Nelson Mandela once said that “Sport has the power to change the world; it has the power to inspire. It is the single power to unite people in a way that little else does. It speaks to youth in a language they understand. Sport can create hope where once there was only despair. It is more powerful than government in breaking down racial barriers”. Our province has adopted the slogan “A Child in Sport, is a Child out of Court “. Our focus on decentralising services to the districts resulted in more sport officials working closer with the communities. The performance outcome of 2017 /18 is evidence of that.
 
It is Peter Kaufman, a Sport in Society research advisor who said: 
“The pursuit of sports does not make one immune to the scourge of inequality, injustice, environmental degradation, violence, and oppression.” This quotation resonates with us since the Northern Cape Province, covering the largest geographical space within our borders, continues to suffer the injustices and environmental degradation left by the cruel legacy of the Apartheid system. The lack of sport facilities in many of our rural communities continue to deprive our people of a most basic right to participate.
 
I have recently appointed the Northern Cape Sport and Recreation Authority Board on the 31st May 2018 at the Desert Place in Upington. The appointment of the Northern Cape Sport & Recreation Authority Board members will further ensure that sport through the implementation of this Act will advance social cohesion, transformation and sport development. It will, amongst others, include the promotion of marginalize sectors focusing on women, people with disabilities as well as rural areas. 
To give effect to the implementation of the Act, we have established District Sport Councils in all districts. These structures are functional and have to ensure functional local league programmes are implemented in the districts.
We would also like to extend congratulations to Ms Emma Hendricks, the first Chairperson of the Board and Mr Laurence Van Heerden as the first Deputy Chairperson. The Board will derive its mandate from the Northern Cape Sport and Recreation Authority Act, Act No 4 of 2015.
In pursuit of sport transformation through development, this Department will aim to assist municipalities in accessing MIG Sport Infrastructure funds.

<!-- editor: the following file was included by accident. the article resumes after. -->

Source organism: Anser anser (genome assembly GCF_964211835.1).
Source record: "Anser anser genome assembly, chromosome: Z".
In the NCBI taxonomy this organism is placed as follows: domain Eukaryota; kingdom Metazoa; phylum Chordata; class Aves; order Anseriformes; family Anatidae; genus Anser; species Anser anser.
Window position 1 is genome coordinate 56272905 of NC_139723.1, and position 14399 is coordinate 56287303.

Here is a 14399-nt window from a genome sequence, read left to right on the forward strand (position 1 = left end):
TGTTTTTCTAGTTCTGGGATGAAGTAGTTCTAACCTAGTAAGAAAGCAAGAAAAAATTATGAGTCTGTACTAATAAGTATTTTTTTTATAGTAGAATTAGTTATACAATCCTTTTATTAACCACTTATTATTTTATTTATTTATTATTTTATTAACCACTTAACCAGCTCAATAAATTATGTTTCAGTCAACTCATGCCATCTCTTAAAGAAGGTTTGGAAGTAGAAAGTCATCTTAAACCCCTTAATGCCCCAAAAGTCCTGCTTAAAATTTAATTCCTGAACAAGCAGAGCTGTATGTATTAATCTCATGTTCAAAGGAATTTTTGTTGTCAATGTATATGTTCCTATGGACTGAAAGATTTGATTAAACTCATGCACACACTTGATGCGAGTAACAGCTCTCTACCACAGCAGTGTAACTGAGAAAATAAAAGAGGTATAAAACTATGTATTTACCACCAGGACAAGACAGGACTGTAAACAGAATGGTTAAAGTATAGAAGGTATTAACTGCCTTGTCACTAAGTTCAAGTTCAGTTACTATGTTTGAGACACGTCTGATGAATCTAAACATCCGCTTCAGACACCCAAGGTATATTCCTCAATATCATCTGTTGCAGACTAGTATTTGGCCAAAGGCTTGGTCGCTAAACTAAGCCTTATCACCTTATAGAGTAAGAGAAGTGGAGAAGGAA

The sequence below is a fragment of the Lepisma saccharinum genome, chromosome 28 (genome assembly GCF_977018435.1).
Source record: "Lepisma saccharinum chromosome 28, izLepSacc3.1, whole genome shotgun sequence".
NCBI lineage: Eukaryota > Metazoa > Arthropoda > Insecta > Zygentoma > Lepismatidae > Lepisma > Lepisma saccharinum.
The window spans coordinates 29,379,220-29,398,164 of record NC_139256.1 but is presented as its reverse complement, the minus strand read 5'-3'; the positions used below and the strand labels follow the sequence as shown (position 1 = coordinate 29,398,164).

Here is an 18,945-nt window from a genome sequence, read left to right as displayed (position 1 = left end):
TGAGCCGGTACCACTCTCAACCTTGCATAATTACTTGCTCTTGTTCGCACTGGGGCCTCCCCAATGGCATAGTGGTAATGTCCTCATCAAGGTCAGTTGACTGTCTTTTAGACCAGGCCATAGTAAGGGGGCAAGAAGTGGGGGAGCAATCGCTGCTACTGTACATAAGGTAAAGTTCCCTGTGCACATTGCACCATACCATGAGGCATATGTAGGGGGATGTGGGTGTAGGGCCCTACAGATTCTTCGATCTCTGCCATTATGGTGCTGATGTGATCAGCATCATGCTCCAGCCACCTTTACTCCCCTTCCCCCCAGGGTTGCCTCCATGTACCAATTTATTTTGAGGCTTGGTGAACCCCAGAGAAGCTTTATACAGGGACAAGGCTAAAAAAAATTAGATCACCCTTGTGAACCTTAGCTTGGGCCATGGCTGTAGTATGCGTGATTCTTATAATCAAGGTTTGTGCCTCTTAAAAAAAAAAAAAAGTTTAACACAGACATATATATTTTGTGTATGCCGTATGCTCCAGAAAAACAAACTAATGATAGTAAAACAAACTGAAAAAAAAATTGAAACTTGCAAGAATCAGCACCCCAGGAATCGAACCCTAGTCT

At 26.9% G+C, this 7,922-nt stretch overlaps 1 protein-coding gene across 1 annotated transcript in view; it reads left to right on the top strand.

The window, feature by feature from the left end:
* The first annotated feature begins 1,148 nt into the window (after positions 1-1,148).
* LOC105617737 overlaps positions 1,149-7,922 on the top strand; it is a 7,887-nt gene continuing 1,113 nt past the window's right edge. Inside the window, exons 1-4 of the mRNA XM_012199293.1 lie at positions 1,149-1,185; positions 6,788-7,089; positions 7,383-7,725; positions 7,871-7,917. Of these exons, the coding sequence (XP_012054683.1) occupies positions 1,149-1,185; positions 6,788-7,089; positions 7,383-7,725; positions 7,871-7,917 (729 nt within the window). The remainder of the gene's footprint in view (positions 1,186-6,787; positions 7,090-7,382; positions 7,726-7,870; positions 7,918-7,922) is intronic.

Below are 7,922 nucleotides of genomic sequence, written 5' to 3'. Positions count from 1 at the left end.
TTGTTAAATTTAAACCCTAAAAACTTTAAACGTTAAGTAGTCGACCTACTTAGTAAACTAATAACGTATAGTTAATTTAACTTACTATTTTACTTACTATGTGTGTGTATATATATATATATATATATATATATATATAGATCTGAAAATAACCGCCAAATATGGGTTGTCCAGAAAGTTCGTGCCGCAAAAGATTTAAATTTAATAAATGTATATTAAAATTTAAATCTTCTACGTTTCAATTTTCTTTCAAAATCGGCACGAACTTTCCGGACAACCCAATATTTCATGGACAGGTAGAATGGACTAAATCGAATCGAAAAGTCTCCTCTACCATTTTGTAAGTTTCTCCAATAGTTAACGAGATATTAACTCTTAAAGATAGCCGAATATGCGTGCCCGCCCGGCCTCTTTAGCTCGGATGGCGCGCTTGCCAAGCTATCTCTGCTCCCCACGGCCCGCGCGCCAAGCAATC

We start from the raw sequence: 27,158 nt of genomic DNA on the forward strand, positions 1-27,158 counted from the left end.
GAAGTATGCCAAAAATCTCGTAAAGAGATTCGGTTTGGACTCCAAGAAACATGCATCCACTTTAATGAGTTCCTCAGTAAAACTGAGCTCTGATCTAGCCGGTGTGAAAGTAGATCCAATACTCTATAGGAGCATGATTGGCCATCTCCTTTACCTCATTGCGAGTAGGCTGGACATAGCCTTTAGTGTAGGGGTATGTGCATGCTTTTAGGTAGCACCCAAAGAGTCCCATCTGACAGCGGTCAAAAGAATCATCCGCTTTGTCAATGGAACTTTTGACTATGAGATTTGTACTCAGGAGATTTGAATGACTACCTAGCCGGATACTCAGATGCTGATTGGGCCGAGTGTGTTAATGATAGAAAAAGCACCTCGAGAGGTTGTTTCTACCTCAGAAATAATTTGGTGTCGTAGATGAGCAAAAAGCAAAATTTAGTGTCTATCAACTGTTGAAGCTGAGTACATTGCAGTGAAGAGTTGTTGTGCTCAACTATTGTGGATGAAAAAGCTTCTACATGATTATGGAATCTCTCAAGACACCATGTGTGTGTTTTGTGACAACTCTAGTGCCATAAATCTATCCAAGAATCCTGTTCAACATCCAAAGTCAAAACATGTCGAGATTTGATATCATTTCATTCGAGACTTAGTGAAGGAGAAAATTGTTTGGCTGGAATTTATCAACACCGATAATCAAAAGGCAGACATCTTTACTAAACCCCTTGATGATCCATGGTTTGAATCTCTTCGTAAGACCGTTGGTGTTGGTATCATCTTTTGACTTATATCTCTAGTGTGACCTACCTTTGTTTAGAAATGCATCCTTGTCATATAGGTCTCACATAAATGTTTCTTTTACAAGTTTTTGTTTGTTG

During the 2018 /19 financial year, the Department will, together with CoGHSTA, be coordinating Municipal Infrastructure Grant Projects to the value of R28 million. 
 
These projects will see the construction and or upgrading of facilities in 
Kamiesberg to the value of R4,370 million
Phokwane to the value of R11,290 million
Gamagara to the value of R2,009 million and 
Gasegonyane to the tune of R10,545 million 
 
The Department, in collaboration with Sol Plaatje Municipality, will complete renovation of the Floors Colville Swimming Pool. This swimming pool will be named after Brian Hermanus, an activist, sportsperson of note and a Member of the Excutive Committee from 1999 until his untimely death on 26 July 2000.  We also intend to formally reopen the swimming pool in September this year. This sport facility will go a long way in curbing the number of drownings we experience annually during the hot summer months. 
 
Having been setback by recent rains, the department is on track also in completing the upgrading of a synthetic soccer field in Laxey which, when completed, will be valued at R7 million. The opening of this facility is scheduled to take place in September 2018. This synthetic soccer field will serve as a point of convergence for football players and supporters alike. It is at facilities like this that we will continue to identify our local talent, nurture them and take those to higher heights.  With facilities like these, the Department aims to bring sport to rural areas and impact on sport development per ward. This will also contribute to the further growth and development of sport in our Province
 
Honourable Speaker:
 
The matter of sport in schools has and will also be a very sensitive matter to almost all of us. In the past we have received numerous complaints around the decline of sport in our schools, especially schools in previously disadvantaged areas and township schools. 
I am elated to report that the reviewed Memorandum of Understanding on School Sport has been approved on the 30th May 2018. This will strengthen the relationship between the department of Sport, Arts and Culture and the department of Education. And will further ensure proper implementation of School Sport programmes in the Province.
During this year, we will witness the appointment of school sport co- coordinators throughout the Province. We will also train 100 School Sport implementers. I am proud to announce that 323 athletes will be participating in the Winter National Championships which will be held in Durban during July this year. We will also see 800 participants converging in Kimberley on the 23rd June to participate in the Provincial eliminations. The Provincial Elimination will start with a 5km walk in the morning as part of the Mandela Centenary and I would like to extend a personal invitation to each member of this House to join us in the morning walk.